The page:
One of the better things to come from the end of last season was the establishment of David De Gea, not just as our first choice goalkeeper, but as one of the top goalkeepers in the Premier League, certainly from January onwards. After a nervous start when was rightly blamed for a few mistakes, he found the finger wrongly pointing towards him after almost every single goal conceded by Manchester United. Free header six yards out? The keeper should be claiming that. Unstoppable strike from the edge of the area? Edwin would have saved that.
Despite such negativity, he was able to hold his head high by the end of the season with saves such as the one from Mata in the 90th minute at Stamford Bridge worth points on their own. His form continued into the new season, his outstanding shot-stopping ability being one of the main reasons we escaped Old Trafford with all three points last weekend. Unfortunately, Ferguson decided that the keeper’s role in one of the goals that we did concede warranted being dropped, having decided that De Gea was reckless in coming for the cross that ended up bouncing in of Nemanja Vidic.
I think young David made a mistake last week. He knows it. With the form he’s been in, he’s been making some fantastic saves but one error like that could have cost us the game. It’s just a learning process for him and he’ll be back in a couple of weeks after the international break. ‘Anders had his first game. I thought he was a little bit nervous at points but he’s a very good keeper also. I don’t think it’s a big issue but it’s something you have to deal with.
I know it’s completely taboo to criticise Sir Alex Ferguson in any way, but this really is a horrific way to handle the goalkeeper. It could damage his confidence in the short term and make him scared of mistakes in the long term. It sends completely the wrong message; the message that no matter how well you play it is your mistakes that will be remembered and influence the manager’s decision making.
I’m not even going to go into the apportioning blame game here, because I still don’t think De Gea was totally at fault for the goal. I feel he’s fouled by the Fulham player who clearly jumps towards him, and not towards the ball, when the cross comes over. Vidic misses his header too but, no, De Gea finds himself lumbered with the blame as is disproportionately often the case. So, for the purposes of this discussion, let’s assume we are all in agreement that it was completely David’s fault.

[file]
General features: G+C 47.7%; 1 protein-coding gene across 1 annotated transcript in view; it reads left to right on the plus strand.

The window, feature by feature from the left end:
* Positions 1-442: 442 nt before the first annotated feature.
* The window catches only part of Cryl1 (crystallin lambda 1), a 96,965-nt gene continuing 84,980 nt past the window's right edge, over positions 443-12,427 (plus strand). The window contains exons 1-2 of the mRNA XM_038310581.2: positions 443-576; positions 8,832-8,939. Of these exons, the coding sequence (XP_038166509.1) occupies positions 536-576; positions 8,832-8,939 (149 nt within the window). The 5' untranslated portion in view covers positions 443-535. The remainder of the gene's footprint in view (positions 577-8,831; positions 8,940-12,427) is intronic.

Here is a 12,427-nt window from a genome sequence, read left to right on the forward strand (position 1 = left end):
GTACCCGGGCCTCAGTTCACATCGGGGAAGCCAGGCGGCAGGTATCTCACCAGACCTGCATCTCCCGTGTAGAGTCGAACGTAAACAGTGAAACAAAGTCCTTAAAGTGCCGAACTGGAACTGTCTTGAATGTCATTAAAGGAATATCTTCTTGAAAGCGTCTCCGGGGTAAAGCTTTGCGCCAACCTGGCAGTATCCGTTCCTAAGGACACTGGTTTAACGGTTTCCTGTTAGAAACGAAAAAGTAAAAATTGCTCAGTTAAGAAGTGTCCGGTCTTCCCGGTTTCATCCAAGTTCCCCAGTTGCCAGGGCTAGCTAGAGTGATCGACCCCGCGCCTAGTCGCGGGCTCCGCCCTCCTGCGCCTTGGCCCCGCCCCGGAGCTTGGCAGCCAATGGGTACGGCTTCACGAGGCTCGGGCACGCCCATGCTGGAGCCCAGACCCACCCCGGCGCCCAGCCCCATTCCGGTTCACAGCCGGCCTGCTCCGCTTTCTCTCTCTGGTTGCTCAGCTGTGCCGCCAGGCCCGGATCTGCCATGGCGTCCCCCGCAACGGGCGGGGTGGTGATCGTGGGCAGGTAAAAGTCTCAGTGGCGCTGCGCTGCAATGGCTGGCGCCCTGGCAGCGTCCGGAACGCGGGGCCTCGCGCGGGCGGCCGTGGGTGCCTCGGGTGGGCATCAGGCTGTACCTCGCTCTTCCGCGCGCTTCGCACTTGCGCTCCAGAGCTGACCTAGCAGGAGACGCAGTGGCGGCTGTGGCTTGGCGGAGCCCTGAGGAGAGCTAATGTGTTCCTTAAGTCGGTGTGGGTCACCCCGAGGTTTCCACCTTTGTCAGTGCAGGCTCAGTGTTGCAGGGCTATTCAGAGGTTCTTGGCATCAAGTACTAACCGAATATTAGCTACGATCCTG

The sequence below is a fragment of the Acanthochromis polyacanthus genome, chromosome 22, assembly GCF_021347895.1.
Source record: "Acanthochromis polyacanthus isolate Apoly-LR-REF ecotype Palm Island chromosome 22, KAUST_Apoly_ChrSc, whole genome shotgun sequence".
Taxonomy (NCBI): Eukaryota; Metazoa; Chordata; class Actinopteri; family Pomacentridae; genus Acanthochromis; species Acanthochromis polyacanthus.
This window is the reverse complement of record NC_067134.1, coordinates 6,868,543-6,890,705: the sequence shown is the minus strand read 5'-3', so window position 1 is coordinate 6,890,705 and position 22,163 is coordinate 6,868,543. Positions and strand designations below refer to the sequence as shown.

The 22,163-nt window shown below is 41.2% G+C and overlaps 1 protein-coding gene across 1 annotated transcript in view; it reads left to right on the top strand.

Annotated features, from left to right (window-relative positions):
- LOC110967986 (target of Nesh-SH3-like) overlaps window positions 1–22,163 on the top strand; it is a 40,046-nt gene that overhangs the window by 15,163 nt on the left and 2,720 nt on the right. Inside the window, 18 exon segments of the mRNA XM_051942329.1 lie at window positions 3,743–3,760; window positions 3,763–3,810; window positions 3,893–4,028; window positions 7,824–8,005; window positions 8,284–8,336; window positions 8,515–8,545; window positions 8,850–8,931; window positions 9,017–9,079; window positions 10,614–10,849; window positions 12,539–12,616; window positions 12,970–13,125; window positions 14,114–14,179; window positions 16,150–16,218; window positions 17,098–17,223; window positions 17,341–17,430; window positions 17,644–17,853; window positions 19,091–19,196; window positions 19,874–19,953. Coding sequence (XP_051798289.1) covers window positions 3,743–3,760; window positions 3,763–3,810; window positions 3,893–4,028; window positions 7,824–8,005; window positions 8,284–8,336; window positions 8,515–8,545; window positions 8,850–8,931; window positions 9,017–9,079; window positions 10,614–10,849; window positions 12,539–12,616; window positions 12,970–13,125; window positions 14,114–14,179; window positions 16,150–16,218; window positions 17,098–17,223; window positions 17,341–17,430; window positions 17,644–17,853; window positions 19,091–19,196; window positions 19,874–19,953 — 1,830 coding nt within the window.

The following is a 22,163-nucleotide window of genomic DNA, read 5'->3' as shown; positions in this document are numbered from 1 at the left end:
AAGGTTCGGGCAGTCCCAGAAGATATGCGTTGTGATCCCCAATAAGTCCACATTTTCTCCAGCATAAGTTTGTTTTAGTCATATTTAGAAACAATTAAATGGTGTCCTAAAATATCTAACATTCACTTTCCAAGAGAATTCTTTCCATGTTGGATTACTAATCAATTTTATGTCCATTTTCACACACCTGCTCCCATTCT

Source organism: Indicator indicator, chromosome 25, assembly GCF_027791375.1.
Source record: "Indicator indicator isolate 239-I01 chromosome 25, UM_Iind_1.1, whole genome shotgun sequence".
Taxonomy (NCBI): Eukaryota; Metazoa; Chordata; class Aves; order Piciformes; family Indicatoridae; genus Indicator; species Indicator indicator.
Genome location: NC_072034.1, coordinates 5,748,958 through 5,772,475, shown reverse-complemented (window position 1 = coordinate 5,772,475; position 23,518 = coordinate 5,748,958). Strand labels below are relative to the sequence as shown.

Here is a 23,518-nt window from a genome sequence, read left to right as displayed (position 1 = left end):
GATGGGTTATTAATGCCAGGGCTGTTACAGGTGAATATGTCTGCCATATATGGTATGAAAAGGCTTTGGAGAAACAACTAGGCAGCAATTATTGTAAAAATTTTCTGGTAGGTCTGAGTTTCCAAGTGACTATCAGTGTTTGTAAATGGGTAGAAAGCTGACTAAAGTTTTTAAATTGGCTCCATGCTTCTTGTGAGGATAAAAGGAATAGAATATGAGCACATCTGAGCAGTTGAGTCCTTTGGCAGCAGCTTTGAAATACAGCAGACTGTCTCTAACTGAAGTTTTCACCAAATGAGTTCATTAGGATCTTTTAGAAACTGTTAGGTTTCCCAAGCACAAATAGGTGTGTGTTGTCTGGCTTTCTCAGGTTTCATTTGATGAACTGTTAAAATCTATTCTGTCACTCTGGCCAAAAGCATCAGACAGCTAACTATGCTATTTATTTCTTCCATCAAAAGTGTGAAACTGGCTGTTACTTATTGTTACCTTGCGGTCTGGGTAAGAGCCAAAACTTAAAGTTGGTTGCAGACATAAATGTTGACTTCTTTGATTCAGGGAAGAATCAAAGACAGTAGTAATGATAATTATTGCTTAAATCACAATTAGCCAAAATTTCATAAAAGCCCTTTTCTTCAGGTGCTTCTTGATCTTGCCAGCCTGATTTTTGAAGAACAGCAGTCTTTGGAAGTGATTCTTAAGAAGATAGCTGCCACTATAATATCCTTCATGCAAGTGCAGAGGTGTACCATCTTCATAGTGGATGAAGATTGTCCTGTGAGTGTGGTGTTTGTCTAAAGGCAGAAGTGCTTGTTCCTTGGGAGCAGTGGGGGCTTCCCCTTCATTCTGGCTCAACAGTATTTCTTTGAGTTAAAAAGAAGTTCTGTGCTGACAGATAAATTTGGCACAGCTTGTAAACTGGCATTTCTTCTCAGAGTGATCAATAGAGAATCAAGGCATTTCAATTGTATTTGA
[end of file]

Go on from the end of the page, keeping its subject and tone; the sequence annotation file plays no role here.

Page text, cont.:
How, then, will he be feeling when Robin van Persie lines up for Manchester United after the international break? By Fergie’s own definition, RvP made an “error that could have cost us the game”. RvP also won us the game with his individual performance, something that Dave did against Fulham. What are we doing with Van Persie? Are we dropping him because of the mistake that could have cost us the game, or are we keeping him in the side because his overall performance contributed to our win? What’s it gonna be, Fergie? You can’t have it both ways.
If you’re doing to drop one player for making an honest mistake during an otherwise outstanding performance, are you going to keep another player in the side after making a stupid mistake in a similar scenario? If so, what’s the difference? Why is one punished but not the other?
I’m not calling for Robin van Persie to be dropped. That would be utterly dead-brained. What I’m doing is pointing out how strange the decision to drop Dave was, and how potentially damaging it could be. Such victimization, if you can call it that, is how players end up not seeing eye-to-eye with the manager. Dave will have sat there, saw Van Persie fuck his penalty right up, and felt a strange sense of deja vu. I’m not sure he’ll feel the same when the next team sheet goes up.
That would be a terrible shame, given what we know about all of the Manchester United players who don’t see eye-to-eye with Sir Alex. Or, should I say, ex-Manchester United players…